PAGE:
Reclaiming Our Health

Reclaiming Our Health: A Guide to African American Wellness

MICHELLE A. GOURDINE
Illustrations by Catharine L. Love
Copyright Date: 2011
Published by: Yale University Press
Pages: 224
https://www.jstor.org/stable/j.ctt1nq6rg
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  • Book Info
    Reclaiming Our Health
    Book Description:

    According to the federal Office of Minority Health, African Americans "are affected by serious diseases and health conditions at far greater rates than other Americans." In fact, African Americans suffer an estimated 85,000 excess deaths every year from diseases we know how to prevent: heart disease, stroke, cancer, high blood pressure, and diabetes. In this important and accessible book, Dr. Michelle Gourdine provides African Americans with the knowledge and guidance they need to take charge of their well-being.

    Reclaiming Our Health: A Guide to African American Wellnessbegins with an overview of the primary health concerns facing African Americans and explains who is at greatest risk of illness. Expanding on her career and life experiences as an African American physician, Dr. Gourdine presents key insights into the ways African American culture shapes health choices-how beliefs, traditions, and values can influence eating choices, exercise habits, and even the decision to seek medical attention. She translates extensive research into practical information and presents readers with concrete steps for achieving a healthier lifestyle, as well as strategies for navigating the health-care system.

    This interactive guide with illustrations is a vital resource for every African American on how to live a healthier and more empowered life, and an indispensable handbook for health-care providers, policy makers, and others working to close the health gap among people of color. Says Gourdine, "I wrote this book to empower our community to solve our own health problems and to save our own lives."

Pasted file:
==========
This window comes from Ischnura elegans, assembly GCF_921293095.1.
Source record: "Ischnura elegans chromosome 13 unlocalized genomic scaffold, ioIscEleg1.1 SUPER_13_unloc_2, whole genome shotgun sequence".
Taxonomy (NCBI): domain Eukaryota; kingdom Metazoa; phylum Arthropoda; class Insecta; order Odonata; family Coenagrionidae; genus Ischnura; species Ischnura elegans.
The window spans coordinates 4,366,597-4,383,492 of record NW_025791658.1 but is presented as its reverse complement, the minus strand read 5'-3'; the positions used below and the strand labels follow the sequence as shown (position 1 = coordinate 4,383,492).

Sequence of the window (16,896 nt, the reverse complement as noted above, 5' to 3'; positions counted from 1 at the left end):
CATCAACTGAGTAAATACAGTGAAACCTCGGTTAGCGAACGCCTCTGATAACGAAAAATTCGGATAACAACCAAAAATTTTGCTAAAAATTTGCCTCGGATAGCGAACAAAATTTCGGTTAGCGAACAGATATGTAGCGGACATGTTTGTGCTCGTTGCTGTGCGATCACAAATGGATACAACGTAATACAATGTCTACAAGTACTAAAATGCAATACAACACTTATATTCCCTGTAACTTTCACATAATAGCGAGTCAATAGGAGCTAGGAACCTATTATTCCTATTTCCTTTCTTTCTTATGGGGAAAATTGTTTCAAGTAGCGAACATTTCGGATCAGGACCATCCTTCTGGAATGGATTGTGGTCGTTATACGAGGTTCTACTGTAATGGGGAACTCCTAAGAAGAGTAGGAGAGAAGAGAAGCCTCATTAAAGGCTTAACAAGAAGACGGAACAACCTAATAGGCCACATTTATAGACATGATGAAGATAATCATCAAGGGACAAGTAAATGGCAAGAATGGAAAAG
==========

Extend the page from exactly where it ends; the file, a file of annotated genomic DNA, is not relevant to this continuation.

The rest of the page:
eISBN: 978-0-300-17183-9
    Subjects: Health Sciences, Public Health

Table of Contents

  1. Front Matter
    (pp. i-vi)
  2. Table of Contents
    (pp. vii-viii)
  3. PREFACE
    (pp. ix-xvi)
  4. Part I: AN UNFINISHED CIVIL RIGHTS BATTLE
    • CHAPTER ONE An American Injustice: The State of African American Health
      (pp. 3-32)

      When I was a medical student some twenty years ago, I encountered a woman I will never forget on my daily rounds. She was in her late fifties and sat, a bit uncomfortably, robed in her hospital gown as a group of my fellow medical students and I surrounded her hospital bed. After obtaining her permission, the attending physician pulled the bedsheet back to reveal the woman’s feet. One foot in particular caught our attention. It was charcoal black and somewhat shriveled. We were a bit startled but didn’t let on that we were fazed. (After all, we were future...

  5. Part II: REWRITING OUR HEALTH HISTORY:: A NEW VISION OF BETTER HEALTH
    • CHAPTER TWO Lose Weight and Win: Fighting Obesity
      (pp. 35-57)

      Two-thirds of all Americans are overweight or obese. But if you relied on pop culture as an accurate barometer of American society, you’d never know it. Magazines, movies, and the media say “thin is in!” Skeletal actresses prance down red carpets, revealing ribs and collarbones with every flash of the camera. Stick-thin fashion models live on diet sodas and cigarettes to achieve success in an industry where a size 4 is considered obese.